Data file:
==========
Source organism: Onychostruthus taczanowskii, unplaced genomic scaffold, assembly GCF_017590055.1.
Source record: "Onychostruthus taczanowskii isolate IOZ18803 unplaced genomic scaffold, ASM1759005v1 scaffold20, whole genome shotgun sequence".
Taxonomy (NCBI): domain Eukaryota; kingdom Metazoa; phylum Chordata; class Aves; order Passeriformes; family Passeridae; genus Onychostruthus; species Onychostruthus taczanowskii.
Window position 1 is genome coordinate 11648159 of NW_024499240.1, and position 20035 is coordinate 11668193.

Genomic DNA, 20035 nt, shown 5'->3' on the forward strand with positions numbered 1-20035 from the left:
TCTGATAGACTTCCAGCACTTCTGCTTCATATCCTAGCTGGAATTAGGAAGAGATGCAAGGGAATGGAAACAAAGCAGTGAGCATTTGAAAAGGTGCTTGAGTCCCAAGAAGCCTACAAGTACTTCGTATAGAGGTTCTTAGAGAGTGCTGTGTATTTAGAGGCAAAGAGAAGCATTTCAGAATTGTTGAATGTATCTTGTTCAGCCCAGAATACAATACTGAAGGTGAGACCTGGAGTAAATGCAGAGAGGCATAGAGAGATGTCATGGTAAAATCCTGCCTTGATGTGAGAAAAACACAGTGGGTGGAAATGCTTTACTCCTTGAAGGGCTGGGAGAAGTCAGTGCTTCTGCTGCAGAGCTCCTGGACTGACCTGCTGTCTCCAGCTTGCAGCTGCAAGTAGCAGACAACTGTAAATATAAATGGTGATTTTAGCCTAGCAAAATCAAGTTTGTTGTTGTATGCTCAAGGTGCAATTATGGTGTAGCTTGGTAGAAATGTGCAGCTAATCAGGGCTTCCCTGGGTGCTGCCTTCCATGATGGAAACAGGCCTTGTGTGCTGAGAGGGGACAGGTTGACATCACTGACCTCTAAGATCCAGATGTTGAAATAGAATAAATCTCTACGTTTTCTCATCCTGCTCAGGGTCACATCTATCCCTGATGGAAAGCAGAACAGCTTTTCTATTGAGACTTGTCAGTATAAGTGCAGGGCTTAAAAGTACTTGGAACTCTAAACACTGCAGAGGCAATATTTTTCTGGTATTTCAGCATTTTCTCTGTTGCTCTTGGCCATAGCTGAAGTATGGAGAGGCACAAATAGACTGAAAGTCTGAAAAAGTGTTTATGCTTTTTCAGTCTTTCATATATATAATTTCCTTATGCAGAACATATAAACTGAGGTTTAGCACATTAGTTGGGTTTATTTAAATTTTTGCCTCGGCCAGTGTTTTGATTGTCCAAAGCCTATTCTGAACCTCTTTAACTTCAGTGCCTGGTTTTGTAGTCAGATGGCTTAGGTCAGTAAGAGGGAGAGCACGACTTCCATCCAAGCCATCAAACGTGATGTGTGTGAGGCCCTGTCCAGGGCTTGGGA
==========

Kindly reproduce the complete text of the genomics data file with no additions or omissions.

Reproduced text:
Source organism: Onychostruthus taczanowskii, unplaced genomic scaffold, assembly GCF_017590055.1.
Source record: "Onychostruthus taczanowskii isolate IOZ18803 unplaced genomic scaffold, ASM1759005v1 scaffold20, whole genome shotgun sequence".
Taxonomy (NCBI): domain Eukaryota; kingdom Metazoa; phylum Chordata; class Aves; order Passeriformes; family Passeridae; genus Onychostruthus; species Onychostruthus taczanowskii.
Window position 1 is genome coordinate 11648159 of NW_024499240.1, and position 20035 is coordinate 11668193.

Genomic DNA, 20035 nt, shown 5'->3' on the forward strand with positions numbered 1-20035 from the left:
TCTGATAGACTTCCAGCACTTCTGCTTCATATCCTAGCTGGAATTAGGAAGAGATGCAAGGGAATGGAAACAAAGCAGTGAGCATTTGAAAAGGTGCTTGAGTCCCAAGAAGCCTACAAGTACTTCGTATAGAGGTTCTTAGAGAGTGCTGTGTATTTAGAGGCAAAGAGAAGCATTTCAGAATTGTTGAATGTATCTTGTTCAGCCCAGAATACAATACTGAAGGTGAGACCTGGAGTAAATGCAGAGAGGCATAGAGAGATGTCATGGTAAAATCCTGCCTTGATGTGAGAAAAACACAGTGGGTGGAAATGCTTTACTCCTTGAAGGGCTGGGAGAAGTCAGTGCTTCTGCTGCAGAGCTCCTGGACTGACCTGCTGTCTCCAGCTTGCAGCTGCAAGTAGCAGACAACTGTAAATATAAATGGTGATTTTAGCCTAGCAAAATCAAGTTTGTTGTTGTATGCTCAAGGTGCAATTATGGTGTAGCTTGGTAGAAATGTGCAGCTAATCAGGGCTTCCCTGGGTGCTGCCTTCCATGATGGAAACAGGCCTTGTGTGCTGAGAGGGGACAGGTTGACATCACTGACCTCTAAGATCCAGATGTTGAAATAGAATAAATCTCTACGTTTTCTCATCCTGCTCAGGGTCACATCTATCCCTGATGGAAAGCAGAACAGCTTTTCTATTGAGACTTGTCAGTATAAGTGCAGGGCTTAAAAGTACTTGGAACTCTAAACACTGCAGAGGCAATATTTTTCTGGTATTTCAGCATTTTCTCTGTTGCTCTTGGCCATAGCTGAAGTATGGAGAGGCACAAATAGACTGAAAGTCTGAAAAAGTGTTTATGCTTTTTCAGTCTTTCATATATATAATTTCCTTATGCAGAACATATAAACTGAGGTTTAGCACATTAGTTGGGTTTATTTAAATTTTTGCCTCGGCCAGTGTTTTGATTGTCCAAAGCCTATTCTGAACCTCTTTAACTTCAGTGCCTGGTTTTGTAGTCAGATGGCTTAGGTCAGTAAGAGGGAGAGCACGACTTCCATCCAAGCCATCAAACGTGATGTGTGTGAGGCCCTGTCCAGGGCTTGGGA